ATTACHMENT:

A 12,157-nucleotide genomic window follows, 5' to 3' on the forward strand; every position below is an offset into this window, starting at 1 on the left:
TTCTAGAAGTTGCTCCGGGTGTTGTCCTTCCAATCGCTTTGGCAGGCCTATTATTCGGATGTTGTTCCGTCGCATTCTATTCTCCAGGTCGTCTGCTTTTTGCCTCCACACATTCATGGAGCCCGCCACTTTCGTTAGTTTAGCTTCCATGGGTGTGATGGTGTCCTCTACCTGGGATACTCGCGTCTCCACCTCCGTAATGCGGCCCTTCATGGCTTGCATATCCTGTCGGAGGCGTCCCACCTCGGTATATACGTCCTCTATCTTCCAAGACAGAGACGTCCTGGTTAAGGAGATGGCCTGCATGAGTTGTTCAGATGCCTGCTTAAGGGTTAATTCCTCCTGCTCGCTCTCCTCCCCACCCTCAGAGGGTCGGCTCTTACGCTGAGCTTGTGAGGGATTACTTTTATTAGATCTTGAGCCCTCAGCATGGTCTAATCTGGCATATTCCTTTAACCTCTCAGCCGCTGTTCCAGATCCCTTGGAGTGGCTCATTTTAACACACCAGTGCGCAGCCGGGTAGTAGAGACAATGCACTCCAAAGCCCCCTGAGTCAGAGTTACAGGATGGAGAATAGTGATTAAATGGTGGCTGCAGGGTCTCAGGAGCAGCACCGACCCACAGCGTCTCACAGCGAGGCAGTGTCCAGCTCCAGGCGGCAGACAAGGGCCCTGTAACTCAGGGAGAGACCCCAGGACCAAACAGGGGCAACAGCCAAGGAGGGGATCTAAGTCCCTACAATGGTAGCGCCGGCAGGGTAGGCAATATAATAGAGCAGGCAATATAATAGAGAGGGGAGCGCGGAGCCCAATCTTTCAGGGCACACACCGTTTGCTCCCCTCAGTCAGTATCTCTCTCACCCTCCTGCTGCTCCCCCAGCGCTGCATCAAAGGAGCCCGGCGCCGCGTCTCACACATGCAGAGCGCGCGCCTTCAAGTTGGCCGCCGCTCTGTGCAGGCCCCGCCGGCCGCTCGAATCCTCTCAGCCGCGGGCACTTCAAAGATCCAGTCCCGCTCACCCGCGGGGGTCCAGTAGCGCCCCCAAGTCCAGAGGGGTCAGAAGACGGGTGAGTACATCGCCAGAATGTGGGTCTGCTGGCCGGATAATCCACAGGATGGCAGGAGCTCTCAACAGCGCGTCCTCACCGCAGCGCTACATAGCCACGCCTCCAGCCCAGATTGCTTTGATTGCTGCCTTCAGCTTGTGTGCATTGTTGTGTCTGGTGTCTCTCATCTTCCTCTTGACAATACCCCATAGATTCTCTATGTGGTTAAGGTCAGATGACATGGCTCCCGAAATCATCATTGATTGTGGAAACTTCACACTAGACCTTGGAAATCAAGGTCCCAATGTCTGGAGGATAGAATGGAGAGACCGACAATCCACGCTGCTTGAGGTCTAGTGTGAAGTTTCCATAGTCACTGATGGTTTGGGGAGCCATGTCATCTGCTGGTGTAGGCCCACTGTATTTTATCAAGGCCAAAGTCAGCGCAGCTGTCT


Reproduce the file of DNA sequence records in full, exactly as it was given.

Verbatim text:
A 12,157-nucleotide genomic window follows, 5' to 3' on the forward strand; every position below is an offset into this window, starting at 1 on the left:
TTCTAGAAGTTGCTCCGGGTGTTGTCCTTCCAATCGCTTTGGCAGGCCTATTATTCGGATGTTGTTCCGTCGCATTCTATTCTCCAGGTCGTCTGCTTTTTGCCTCCACACATTCATGGAGCCCGCCACTTTCGTTAGTTTAGCTTCCATGGGTGTGATGGTGTCCTCTACCTGGGATACTCGCGTCTCCACCTCCGTAATGCGGCCCTTCATGGCTTGCATATCCTGTCGGAGGCGTCCCACCTCGGTATATACGTCCTCTATCTTCCAAGACAGAGACGTCCTGGTTAAGGAGATGGCCTGCATGAGTTGTTCAGATGCCTGCTTAAGGGTTAATTCCTCCTGCTCGCTCTCCTCCCCACCCTCAGAGGGTCGGCTCTTACGCTGAGCTTGTGAGGGATTACTTTTATTAGATCTTGAGCCCTCAGCATGGTCTAATCTGGCATATTCCTTTAACCTCTCAGCCGCTGTTCCAGATCCCTTGGAGTGGCTCATTTTAACACACCAGTGCGCAGCCGGGTAGTAGAGACAATGCACTCCAAAGCCCCCTGAGTCAGAGTTACAGGATGGAGAATAGTGATTAAATGGTGGCTGCAGGGTCTCAGGAGCAGCACCGACCCACAGCGTCTCACAGCGAGGCAGTGTCCAGCTCCAGGCGGCAGACAAGGGCCCTGTAACTCAGGGAGAGACCCCAGGACCAAACAGGGGCAACAGCCAAGGAGGGGATCTAAGTCCCTACAATGGTAGCGCCGGCAGGGTAGGCAATATAATAGAGCAGGCAATATAATAGAGAGGGGAGCGCGGAGCCCAATCTTTCAGGGCACACACCGTTTGCTCCCCTCAGTCAGTATCTCTCTCACCCTCCTGCTGCTCCCCCAGCGCTGCATCAAAGGAGCCCGGCGCCGCGTCTCACACATGCAGAGCGCGCGCCTTCAAGTTGGCCGCCGCTCTGTGCAGGCCCCGCCGGCCGCTCGAATCCTCTCAGCCGCGGGCACTTCAAAGATCCAGTCCCGCTCACCCGCGGGGGTCCAGTAGCGCCCCCAAGTCCAGAGGGGTCAGAAGACGGGTGAGTACATCGCCAGAATGTGGGTCTGCTGGCCGGATAATCCACAGGATGGCAGGAGCTCTCAACAGCGCGTCCTCACCGCAGCGCTACATAGCCACGCCTCCAGCCCAGATTGCTTTGATTGCTGCCTTCAGCTTGTGTGCATTGTTGTGTCTGGTGTCTCTCATCTTCCTCTTGACAATACCCCATAGATTCTCTATGTGGTTAAGGTCAGATGACATGGCTCCCGAAATCATCATTGATTGTGGAAACTTCACACTAGACCTTGGAAATCAAGGTCCCAATGTCTGGAGGATAGAATGGAGAGACCGACAATCCACGCTGCTTGAGGTCTAGTGTGAAGTTTCCATAGTCACTGATGGTTTGGGGAGCCATGTCATCTGCTGGTGTAGGCCCACTGTATTTTATCAAGGCCAAAGTCAGCGCAGCTGTCT